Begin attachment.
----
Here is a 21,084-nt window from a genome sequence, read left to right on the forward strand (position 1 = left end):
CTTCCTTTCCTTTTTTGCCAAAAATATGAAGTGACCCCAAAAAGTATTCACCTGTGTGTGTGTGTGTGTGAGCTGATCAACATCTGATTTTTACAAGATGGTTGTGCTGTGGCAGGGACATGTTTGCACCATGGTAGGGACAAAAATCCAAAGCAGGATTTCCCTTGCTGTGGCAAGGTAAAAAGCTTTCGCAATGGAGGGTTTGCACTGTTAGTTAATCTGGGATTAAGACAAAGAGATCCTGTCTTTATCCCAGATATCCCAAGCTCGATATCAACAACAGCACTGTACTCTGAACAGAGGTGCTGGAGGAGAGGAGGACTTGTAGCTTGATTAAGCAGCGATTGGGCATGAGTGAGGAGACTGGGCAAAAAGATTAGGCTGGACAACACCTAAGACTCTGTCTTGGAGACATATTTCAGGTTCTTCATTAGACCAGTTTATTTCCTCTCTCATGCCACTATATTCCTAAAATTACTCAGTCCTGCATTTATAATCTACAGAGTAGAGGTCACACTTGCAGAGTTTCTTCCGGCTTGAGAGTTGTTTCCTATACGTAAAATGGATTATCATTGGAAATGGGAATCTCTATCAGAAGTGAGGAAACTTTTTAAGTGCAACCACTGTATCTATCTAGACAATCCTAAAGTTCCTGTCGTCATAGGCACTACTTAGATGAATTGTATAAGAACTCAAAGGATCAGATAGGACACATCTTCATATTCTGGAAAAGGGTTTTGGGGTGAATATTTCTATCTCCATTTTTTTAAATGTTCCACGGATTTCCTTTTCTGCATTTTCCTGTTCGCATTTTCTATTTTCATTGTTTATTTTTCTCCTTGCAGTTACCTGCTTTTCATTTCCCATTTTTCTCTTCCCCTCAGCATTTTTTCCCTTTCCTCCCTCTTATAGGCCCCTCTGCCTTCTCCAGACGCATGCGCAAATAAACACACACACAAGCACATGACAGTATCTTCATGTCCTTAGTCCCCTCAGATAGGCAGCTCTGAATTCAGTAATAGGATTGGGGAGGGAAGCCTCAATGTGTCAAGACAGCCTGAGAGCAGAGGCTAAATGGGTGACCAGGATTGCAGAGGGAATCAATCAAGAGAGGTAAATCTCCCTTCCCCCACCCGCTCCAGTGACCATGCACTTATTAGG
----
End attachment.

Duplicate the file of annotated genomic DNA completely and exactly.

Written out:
Here is a 21,084-nt window from a genome sequence, read left to right on the forward strand (position 1 = left end):
CTTCCTTTCCTTTTTTGCCAAAAATATGAAGTGACCCCAAAAAGTATTCACCTGTGTGTGTGTGTGTGTGAGCTGATCAACATCTGATTTTTACAAGATGGTTGTGCTGTGGCAGGGACATGTTTGCACCATGGTAGGGACAAAAATCCAAAGCAGGATTTCCCTTGCTGTGGCAAGGTAAAAAGCTTTCGCAATGGAGGGTTTGCACTGTTAGTTAATCTGGGATTAAGACAAAGAGATCCTGTCTTTATCCCAGATATCCCAAGCTCGATATCAACAACAGCACTGTACTCTGAACAGAGGTGCTGGAGGAGAGGAGGACTTGTAGCTTGATTAAGCAGCGATTGGGCATGAGTGAGGAGACTGGGCAAAAAGATTAGGCTGGACAACACCTAAGACTCTGTCTTGGAGACATATTTCAGGTTCTTCATTAGACCAGTTTATTTCCTCTCTCATGCCACTATATTCCTAAAATTACTCAGTCCTGCATTTATAATCTACAGAGTAGAGGTCACACTTGCAGAGTTTCTTCCGGCTTGAGAGTTGTTTCCTATACGTAAAATGGATTATCATTGGAAATGGGAATCTCTATCAGAAGTGAGGAAACTTTTTAAGTGCAACCACTGTATCTATCTAGACAATCCTAAAGTTCCTGTCGTCATAGGCACTACTTAGATGAATTGTATAAGAACTCAAAGGATCAGATAGGACACATCTTCATATTCTGGAAAAGGGTTTTGGGGTGAATATTTCTATCTCCATTTTTTTAAATGTTCCACGGATTTCCTTTTCTGCATTTTCCTGTTCGCATTTTCTATTTTCATTGTTTATTTTTCTCCTTGCAGTTACCTGCTTTTCATTTCCCATTTTTCTCTTCCCCTCAGCATTTTTTCCCTTTCCTCCCTCTTATAGGCCCCTCTGCCTTCTCCAGACGCATGCGCAAATAAACACACACACAAGCACATGACAGTATCTTCATGTCCTTAGTCCCCTCAGATAGGCAGCTCTGAATTCAGTAATAGGATTGGGGAGGGAAGCCTCAATGTGTCAAGACAGCCTGAGAGCAGAGGCTAAATGGGTGACCAGGATTGCAGAGGGAATCAATCAAGAGAGGTAAATCTCCCTTCCCCCACCCGCTCCAGTGACCATGCACTTATTAGG